Skip to Content Skip to Main Menu

Faculty of Arts & Science

Arts & Science News

Alumni Interviews: Championing literacy for social justice

Photo of: Paola JaniPaola Jani (BA 2001, political science, history, South Asian studies) has worked with non-governmental organizations and international development agencies in Canada and around the world. She has been a project coordinator for Girl Empower and Girls for Safer Communities, as well as for various financial literacy and heritage projects. She is pursuing her post-graduate diploma in public management with the School for Oriental and African Studies at the University of London. Arts & Science spoke with her at the student-alumni networking reception, part of the Next Steps Conference.

What was your most transformational educational experience as an undergraduate student at U of T?

It was in a small group seminar on African studies. I remember entering the seminar room and noticing the diversity of my peers. As the course progressed, the professor created a space for students to engage, to ask questions, to challenge our thinking about the continent of Africa. I will always be grateful for the dialogue and rigor of the conversations — we learned the art of communications.

How did your studies connect with what you went on to do?

I majored in political science and history, with a minor in South Asian studies. One of my first jobs out of University was at the All India Disaster Mitigation Institute (AIDMI) in Ahmedabad, India. My area studies of South Asia directly related to my work in India. As AIDMI is a non-governmental organization, my political science degree was crucial to helping me understand the role of NGOs in society. U of T prepared me very well to start my career aboard.

Describe the work you were doing in Kenya as part of your MA in UNESCO World Heritage Studies at the Brandenburg Technical University in Germany.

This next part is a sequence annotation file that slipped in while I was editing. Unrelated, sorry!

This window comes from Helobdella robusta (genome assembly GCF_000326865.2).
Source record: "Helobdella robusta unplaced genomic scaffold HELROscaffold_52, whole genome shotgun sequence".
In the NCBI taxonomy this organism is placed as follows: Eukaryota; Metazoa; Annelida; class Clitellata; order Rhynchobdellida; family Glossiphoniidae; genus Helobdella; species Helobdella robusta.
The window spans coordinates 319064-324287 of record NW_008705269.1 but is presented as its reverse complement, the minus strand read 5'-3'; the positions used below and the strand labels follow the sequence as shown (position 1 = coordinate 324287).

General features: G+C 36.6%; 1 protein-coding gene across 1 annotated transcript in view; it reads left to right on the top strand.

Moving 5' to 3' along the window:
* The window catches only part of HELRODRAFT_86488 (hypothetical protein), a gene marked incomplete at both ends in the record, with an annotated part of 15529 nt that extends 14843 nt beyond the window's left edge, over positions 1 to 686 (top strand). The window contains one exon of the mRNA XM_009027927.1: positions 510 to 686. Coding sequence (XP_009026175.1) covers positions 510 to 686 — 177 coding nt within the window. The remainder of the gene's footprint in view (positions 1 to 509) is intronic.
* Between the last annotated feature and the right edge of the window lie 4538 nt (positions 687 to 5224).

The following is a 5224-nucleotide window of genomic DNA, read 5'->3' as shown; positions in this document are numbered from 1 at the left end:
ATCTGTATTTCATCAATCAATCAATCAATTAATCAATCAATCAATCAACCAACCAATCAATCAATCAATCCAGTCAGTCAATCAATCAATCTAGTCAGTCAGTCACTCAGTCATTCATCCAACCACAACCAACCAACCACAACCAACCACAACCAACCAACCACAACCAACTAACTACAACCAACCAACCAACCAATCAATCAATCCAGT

I interned with a local consultancy and the National Museums of Kenya Sites and Monuments Department to increase awareness of heritage in Nairobi. I had to establish a high-level steering committee and develop a survey to research local inhabitants’ perceptions on what constitutes heritage and to come up with a list of potential buildings of significance (similar to the World Heritage List). This research became the foundation of my Master’s thesis, “Prioritizing the Region of Africa: Methods of Bridging the Gaps for Creating a Representative, Balanced and Credible World Heritage List.” The end result of the project was the creation of a sustainable archival website identifying these buildings and a photography exhibition to celebrate Nairobi’s architecture.

What did the experience teach you?

A lot. One day I met with a group of students from Jomo Kenyatta University and I asked them to explain what Kenyan architecture is, how they define Kenyan architectural heritage. For a moment the room was quiet and I thought perhaps I needed to change my facilitation method of engagement. I was about to ask another question when the comments regarding the uniqueness of Kenyan architecture and the identification of heritage buildings turned into a rigorous and intriguing debate on participative cultural heritage exploration.

In the course of it, a student asked me directly “What am I doing here asking about Kenyan architecture and why can’t Kenyan’s themselves ask about their own heritage?” It was a tough question because I became the external party and I needed to swallow my pride, letting the student know that I in fact was working alongside the consultancy and the museum, as an ally and leaving the project in the hands of the people, Kenyans themselves. Given my own identity, I felt excluded, a foreigner in a land I so much wanted to claim as my own — and in fact, I struggled with the question for days on end asking myself if I was doing the right thing.

It was at that moment that I realized that the conversation and dialogue needed to continue to ensure that the voice of the people is heard in arenas of heritage development. I realized the strategy of working with the local consultancy and the National Museum was essential to ensuring the long-term sustainability of the most important element of the project — the voice of the people.